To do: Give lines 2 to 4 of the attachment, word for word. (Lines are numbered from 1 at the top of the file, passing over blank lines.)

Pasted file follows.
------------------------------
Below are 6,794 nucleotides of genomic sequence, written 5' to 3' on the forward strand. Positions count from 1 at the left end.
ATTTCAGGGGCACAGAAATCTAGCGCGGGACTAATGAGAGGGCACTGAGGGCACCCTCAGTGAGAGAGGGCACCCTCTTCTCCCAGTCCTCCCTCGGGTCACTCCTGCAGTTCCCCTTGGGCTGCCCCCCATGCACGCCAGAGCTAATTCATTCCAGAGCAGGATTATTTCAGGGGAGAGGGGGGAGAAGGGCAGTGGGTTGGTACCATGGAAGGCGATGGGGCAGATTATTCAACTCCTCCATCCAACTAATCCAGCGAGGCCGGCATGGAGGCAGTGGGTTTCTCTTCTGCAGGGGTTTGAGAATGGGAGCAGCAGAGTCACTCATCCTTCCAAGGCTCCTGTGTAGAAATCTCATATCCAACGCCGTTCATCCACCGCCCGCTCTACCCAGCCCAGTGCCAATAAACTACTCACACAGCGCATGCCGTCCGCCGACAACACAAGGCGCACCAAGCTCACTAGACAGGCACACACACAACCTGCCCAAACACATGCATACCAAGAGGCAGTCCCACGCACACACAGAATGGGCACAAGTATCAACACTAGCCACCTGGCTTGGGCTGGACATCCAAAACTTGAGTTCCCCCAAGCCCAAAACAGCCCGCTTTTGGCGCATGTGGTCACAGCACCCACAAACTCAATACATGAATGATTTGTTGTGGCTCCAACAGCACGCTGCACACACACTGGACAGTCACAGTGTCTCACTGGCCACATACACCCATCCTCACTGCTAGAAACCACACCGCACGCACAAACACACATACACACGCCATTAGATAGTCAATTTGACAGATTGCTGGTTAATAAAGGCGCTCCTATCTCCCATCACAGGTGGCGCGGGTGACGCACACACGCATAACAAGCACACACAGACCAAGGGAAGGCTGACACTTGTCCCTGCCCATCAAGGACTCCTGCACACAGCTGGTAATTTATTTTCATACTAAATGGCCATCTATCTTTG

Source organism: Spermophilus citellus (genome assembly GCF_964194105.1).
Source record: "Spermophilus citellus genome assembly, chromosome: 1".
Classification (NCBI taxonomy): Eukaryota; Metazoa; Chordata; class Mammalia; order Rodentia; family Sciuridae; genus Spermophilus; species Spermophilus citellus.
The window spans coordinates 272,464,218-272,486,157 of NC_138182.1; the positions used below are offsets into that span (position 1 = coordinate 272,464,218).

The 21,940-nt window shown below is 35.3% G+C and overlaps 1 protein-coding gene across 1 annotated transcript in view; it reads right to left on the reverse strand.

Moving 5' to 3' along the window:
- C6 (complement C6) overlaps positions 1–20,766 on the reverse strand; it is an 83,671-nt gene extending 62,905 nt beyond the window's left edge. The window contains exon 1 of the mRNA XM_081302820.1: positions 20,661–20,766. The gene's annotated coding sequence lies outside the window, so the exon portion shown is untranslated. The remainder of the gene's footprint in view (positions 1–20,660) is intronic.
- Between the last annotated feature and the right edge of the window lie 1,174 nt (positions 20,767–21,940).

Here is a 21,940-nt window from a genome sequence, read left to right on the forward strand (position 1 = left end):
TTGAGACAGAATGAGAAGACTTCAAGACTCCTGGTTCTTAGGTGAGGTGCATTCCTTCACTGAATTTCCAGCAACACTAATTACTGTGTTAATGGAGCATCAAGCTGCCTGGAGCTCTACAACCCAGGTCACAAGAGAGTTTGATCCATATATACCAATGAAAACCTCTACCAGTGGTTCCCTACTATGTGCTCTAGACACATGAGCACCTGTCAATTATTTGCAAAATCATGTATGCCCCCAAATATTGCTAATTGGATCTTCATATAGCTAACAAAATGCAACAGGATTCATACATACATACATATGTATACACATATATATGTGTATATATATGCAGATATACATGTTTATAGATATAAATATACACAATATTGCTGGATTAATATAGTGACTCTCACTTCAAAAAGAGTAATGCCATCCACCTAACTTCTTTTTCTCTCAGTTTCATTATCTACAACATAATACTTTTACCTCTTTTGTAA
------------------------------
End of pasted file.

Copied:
ATTTCAGGGGCACAGAAATCTAGCGCGGGACTAATGAGAGGGCACTGAGGGCACCCTCAGTGAGAGAGGGCACCCTCTTCTCCCAGTCCTCCCTCGGGTCACTCCTGCAGTTCCCCTTGGGCTGCCCCCCATGCACGCCAGAGCTAATTCATTCCAGAGCAGGATTATTTCAGGGGAGAGGGGGGAGAAGGGCAGTGGGTTGGTACCATGGAAGGCGATGGGGCAGATTATTCAACTCCTCCATCCAACTAATCCAGCGAGGCCGGCATGGAGGCAGTGGGTTTCTCTTCTGCAGGGGTTTGAGAATGGGAGCAGCAGAGTCACTCATCCTTCCAAGGCTCCTGTGTAGAAATCTCATATCCAACGCCGTTCATCCACCGCCCGCTCTACCCAGCCCAGTGCCAATAAACTACTCACACAGCGCATGCCGTCCGCCGACAACACAAGGCGCACCAAGCTCACTAGACAGGCACACACACAACCTGCCCAAACACATGCATACCAAGAGGCAGTCCCACGCACACACAGAATGGGCACAAGTATCAACACTAGCCACCTGGCTTGGGCTGGACATCCAAAACTTGAGTTCCCCCAAGCCCAAAACAGCCCGCTTTTGGCGCATGTGGTCACAGCACCCACAAACTCAATACATGAATGATTTGTTGTGGCTCCAACAGCACGCTGCACACACACTGGACAGTCACAGTGTCTCACTGGCCACATACACCCATCCTCACTGCTAGAAACCACACCGCACGCACAAACACACATACACACGCCATTAGATAGTCAATTTGACAGATTGCTGGTTAATAAAGGCGCTCCTATCTCCCATCACAGGTGGCGCGGGTGACGCACACACGCATAACAAGCACACACAGACCAAGGGAAGGCTGACACTTGTCCCTGCCCATCAAGGACTCCTGCACACAGCTGGTAATTTATTTTCATACTAAATGGCCATCTATCTTTG

Source organism: Spermophilus citellus (genome assembly GCF_964194105.1).
Source record: "Spermophilus citellus genome assembly, chromosome: 1".